The mortgage on the John J. Barlum was executed January 5, 1928, after being prepared by the appellee's attorneys. It was understood that $82,281.25 was to be withheld by the appellee to pay $50,000 principal and $32,281.25 interest on a $1,250,000 bond issue and mortgage executed by John J. Barlum and his wife to the appellee trust company on individual real estate and leaseholds held by them and also $10,000 was to be retained by the trust company and applied to the payment of an individual note executed by Barlum for a personal loan from appellee. The appellant had no connection with these items of expense, and allowances to the trustee and the attorney, which were withheld according to the agreement. From the remainder there was paid to the engineer of the Thomas Barlum $500; $500 was paid to the captain of the John J. Barlum; $2,000 was transferred to the account 'Steamer John J. Barlum'; and the balance was used to pay off loans made to Barlum and his companies other than appellant. Thus, out of the entire proceeds of the issue, but $2,500 was transferred to the account of the John J. Barlum or used in connection with it.

It is admitted that there was a default in each of the mortgages, which contained provisions for foreclosure by seizure and sale without legal process.

Appellant contends that subsection K of the Ship Mortgage Act (section 30, subsec. K, Merchant Marine Act of 1920, 46 USCA 951) allowing foreclosure of the vessels' preferred mortgages in admiralty, does not apply. And if subsection K does apply, it is contended that it is unconstitutional and not

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within Art. 3, Sec. 2, of the Constitution, providing that the judicial power shall extend to all cases of admiralty and maritime jurisdiction. Congress, by section 9 of the Judiciary Act of 1789, conferred such jurisdiction on the District Courts saving to suitors in all cases the right to a common-law remedy where the common law is competent to give it (28 USCA 41, subd. 3).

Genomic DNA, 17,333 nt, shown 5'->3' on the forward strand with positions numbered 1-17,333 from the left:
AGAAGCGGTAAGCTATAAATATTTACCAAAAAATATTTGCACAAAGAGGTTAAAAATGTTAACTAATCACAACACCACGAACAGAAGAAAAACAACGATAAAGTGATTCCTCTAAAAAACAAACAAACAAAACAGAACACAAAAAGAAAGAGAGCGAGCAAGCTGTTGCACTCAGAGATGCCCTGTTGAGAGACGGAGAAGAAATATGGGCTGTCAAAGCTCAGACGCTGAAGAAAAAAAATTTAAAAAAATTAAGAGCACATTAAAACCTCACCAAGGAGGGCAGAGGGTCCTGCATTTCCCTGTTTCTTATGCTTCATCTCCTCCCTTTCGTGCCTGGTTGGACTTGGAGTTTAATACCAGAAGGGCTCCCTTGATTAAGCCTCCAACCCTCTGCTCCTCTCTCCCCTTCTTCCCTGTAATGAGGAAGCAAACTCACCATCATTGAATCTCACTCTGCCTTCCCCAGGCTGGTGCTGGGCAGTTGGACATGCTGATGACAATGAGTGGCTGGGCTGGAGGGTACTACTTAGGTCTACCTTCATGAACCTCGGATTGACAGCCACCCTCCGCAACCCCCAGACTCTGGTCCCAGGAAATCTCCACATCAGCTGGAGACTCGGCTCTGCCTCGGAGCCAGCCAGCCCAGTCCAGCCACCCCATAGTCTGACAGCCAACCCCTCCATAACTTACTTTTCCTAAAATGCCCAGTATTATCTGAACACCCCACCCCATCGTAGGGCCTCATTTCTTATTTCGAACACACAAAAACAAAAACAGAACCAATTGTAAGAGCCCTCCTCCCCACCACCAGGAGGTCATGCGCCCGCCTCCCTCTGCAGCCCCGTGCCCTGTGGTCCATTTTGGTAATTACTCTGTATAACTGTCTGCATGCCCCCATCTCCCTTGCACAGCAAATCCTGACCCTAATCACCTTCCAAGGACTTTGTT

The Merchant Marine Act of June 5, 1920, section 30 of which is called the Ship Mortgage Act, had as its purpose, expressed in section 1 of the act (46 USCA 861), the development of a merchant marine and the disposal of the vessels and shipping property held by the United States Shipping Board. In furtherance of that purpose, section 30 of the act (46 USCA 911 et seq.) provided generally for the recordation of ship mortgages and especially for the creation and enforcement of a class of preferred mortgages in order that the rights of both mortgagees and others dealing with United States vessels might be clearly defined. It was hoped that regulation of ship mortgages would attract capital to shipping. Senate Reports, vol. 1, 66th Congress, 2d Session. These preferred mortgages were utilized as the security taken by the Board in the form of purchase-money mortgages in cases of sales of vessels by the Board. Morse Drydock & Repair Co. v. Northern Star, 271 U.S. 552, 46 S.Ct. 589, 70 L.Ed. 1082; The Oconee (D.C.) 280 F. 927.

Subsection D of section 30 (46 USCA 922) provides how a valid mortgage may obtain a preferred status. Subsection K (46 USCA 951) provides for enforcing the mortgage by a suit in rem in admiralty.